Whether due to internal politics or laziness, too many teams make the mistake of only reporting on the positive results, which can lead to an overly optimistic view of the product, masking any potential issues. Misrepresenting the results in this way might make you look good momentarily, but those problems will inevitably come to light when the product launches leading to some pointed questions directed at you and your team.
3. Failing to Standardize the Reporting Process
Another common mistake is failing to standardize the reporting process. This lack of standardization can lead to inconsistencies in your data and make it difficult to compare results from different tests or to see trends over time. Without comparisons or trends it can be challenging to make data-driven decisions about the product.
By not standardizing reporting processes, it becomes difficult to ensure that all of the important data is being collected and presented in a consistent way. This makes it challenging to get a clear picture of what’s happening during the beta test leading to confusion and misunderstandings among team members.
Most importantly, having a standard beta test reporting process and template can save time and improve reporting consistency enabling teams to focus on the data and analysis, rather than spending time formatting their reports.
Beta Testing Report Template
Below you’ll find a simple weekly beta test progress report template to download and make your own. The template includes some basic sections based on Centercode’s best practices.
1. Feature Overview
In this slide, we highlight the features that were in focus for the previous week or phase by surfacing how many activities were completed (showing how many testers engaged with that feature for the week), the number of Issues, Ideas, and Praise for the feature (showing the relationship between these feedback numbers will give indicators for whether a feature may need improvement or if testers were happy with it), and finally, a user satisfaction score for each feature (giving a quick indication of the testers’ experience with the feature).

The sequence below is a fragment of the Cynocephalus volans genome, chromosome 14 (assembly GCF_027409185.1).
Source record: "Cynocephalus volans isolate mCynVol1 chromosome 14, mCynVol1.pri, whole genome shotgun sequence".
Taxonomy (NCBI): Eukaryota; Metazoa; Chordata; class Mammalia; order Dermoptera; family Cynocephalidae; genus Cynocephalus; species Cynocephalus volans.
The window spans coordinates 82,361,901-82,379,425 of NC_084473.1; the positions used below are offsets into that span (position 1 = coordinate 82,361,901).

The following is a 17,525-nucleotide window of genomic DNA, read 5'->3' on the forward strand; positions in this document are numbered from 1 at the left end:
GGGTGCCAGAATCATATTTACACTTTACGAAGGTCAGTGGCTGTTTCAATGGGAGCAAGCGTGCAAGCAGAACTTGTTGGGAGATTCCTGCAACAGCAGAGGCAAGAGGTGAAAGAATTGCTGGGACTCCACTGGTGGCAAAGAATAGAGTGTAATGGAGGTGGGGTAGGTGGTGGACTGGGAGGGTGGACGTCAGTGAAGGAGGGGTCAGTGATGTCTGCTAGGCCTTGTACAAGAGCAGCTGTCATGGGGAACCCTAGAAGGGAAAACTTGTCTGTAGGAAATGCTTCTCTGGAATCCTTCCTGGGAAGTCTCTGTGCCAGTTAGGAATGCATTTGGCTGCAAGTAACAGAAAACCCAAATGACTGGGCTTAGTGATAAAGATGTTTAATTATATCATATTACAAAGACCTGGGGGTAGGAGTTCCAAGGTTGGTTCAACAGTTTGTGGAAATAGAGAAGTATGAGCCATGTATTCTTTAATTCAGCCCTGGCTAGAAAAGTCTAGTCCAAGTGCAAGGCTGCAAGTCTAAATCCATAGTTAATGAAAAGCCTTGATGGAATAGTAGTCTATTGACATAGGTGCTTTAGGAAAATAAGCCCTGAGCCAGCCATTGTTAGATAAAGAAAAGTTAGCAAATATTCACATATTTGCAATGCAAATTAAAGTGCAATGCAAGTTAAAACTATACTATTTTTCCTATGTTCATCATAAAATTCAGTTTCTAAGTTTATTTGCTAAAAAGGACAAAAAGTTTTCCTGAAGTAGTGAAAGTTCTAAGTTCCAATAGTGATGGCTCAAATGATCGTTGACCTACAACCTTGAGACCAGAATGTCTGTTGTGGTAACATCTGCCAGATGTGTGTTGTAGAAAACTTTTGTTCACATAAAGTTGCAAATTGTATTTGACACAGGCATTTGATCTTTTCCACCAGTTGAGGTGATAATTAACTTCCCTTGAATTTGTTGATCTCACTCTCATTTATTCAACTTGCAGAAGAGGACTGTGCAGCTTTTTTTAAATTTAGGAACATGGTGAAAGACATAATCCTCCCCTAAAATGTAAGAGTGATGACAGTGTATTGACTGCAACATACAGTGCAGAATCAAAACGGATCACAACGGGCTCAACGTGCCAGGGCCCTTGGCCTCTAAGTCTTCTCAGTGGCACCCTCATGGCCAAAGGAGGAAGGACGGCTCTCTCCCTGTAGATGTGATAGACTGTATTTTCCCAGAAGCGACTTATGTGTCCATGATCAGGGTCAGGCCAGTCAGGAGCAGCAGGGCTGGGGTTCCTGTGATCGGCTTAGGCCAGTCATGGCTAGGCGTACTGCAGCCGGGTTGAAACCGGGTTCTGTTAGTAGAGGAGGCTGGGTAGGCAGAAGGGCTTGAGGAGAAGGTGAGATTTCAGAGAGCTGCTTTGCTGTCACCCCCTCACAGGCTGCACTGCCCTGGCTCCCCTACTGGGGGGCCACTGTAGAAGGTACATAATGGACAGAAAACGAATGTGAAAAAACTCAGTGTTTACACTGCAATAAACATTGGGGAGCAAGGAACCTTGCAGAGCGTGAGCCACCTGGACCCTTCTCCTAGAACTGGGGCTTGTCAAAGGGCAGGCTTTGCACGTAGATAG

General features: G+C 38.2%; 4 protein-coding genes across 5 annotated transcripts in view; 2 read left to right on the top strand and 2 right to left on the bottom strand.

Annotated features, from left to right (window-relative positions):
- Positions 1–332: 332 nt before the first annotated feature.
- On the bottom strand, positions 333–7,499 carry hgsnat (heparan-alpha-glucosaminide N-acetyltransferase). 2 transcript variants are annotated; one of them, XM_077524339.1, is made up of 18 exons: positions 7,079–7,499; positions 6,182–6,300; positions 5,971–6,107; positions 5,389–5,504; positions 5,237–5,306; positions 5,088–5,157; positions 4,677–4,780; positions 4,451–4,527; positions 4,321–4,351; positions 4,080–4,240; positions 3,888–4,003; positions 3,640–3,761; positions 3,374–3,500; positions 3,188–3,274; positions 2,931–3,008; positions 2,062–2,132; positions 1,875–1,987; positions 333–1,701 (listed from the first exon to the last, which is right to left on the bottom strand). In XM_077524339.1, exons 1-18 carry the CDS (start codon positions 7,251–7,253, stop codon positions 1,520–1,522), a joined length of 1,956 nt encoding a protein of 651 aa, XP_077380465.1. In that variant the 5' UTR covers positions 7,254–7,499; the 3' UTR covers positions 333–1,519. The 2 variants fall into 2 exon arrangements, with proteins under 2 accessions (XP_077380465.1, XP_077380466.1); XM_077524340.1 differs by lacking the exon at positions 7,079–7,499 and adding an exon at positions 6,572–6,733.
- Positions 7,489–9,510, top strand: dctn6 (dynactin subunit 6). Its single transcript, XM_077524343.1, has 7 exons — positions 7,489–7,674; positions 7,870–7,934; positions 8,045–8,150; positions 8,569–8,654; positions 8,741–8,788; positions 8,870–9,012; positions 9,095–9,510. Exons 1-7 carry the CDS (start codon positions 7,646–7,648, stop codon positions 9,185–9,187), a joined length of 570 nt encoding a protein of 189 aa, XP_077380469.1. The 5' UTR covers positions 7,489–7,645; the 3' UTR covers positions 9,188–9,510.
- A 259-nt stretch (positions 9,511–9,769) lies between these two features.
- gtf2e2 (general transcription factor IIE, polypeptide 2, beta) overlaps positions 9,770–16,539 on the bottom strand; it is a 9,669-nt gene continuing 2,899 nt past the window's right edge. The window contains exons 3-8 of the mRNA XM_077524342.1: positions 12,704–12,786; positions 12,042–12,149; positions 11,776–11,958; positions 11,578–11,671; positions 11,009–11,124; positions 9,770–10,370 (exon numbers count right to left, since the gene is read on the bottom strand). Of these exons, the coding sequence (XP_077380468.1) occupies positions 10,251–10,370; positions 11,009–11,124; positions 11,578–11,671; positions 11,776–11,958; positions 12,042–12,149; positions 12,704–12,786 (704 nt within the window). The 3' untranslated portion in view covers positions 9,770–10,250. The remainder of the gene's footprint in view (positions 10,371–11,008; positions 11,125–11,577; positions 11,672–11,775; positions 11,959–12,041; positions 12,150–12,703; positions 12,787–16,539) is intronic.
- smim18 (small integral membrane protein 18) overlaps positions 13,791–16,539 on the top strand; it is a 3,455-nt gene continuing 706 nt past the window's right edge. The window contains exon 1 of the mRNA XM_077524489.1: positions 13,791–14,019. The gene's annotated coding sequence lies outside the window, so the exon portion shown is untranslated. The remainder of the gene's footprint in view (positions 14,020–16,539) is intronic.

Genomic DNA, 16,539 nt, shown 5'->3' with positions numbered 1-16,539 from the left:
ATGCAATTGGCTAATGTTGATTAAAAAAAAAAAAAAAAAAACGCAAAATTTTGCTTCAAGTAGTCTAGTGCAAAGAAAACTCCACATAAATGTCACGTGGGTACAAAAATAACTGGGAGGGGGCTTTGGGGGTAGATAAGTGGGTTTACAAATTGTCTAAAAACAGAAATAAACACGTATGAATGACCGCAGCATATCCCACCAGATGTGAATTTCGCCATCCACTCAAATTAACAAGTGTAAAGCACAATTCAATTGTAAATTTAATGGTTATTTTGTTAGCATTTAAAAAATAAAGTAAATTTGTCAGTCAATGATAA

Below the table, you’ll see a chart visualizing the feedback spread across the features in focus broken down further by feedback type. As mentioned earlier, this can serve as a quick visual indicator for where there were problems with the product.
2. Feedback Overview
On this slide, we bring the most impactful feedback to the surface - showing the top 5 pieces of feedback for each type for that week. While the Centercode platform prioritizes feedback for you based on Impact Score, here you can indicate the frequency that the feedback is occurring, whether that be the number of testers experiencing an issue or the number of testers who voted for an idea.
On the right, there’s a breakdown of the percentage of each type of feedback as an indicator for the overall performance of the product. You’ll also see a total count of feedback as well as a call out for the number of open blocking issues.
Make a copy of these template files to customize the report for your organization:
- TEMPLATE: Weekly Beta Test Progress Report (1 of 2)
- TEMPLATE: Weekly Beta Test Progress Report - Column Chart (2 of 2)
Clearly Communicated Results
As you’re well aware by now, standardized and clearly communicated beta testing results are critical to successful product launches. By setting goals for reporting and establishing a plan to achieve those goals, you can reduce or eliminate the ambiguity of reporting results during and after a beta test. When you standardize the report itself, everyone involved has their expectations set and can speak up if what is standard won’t deliver the metrics they’re looking for.
If you’d like to see how you can automate reporting and display your results with easy to understand dashboards, schedule a demo of the Centercode platform today!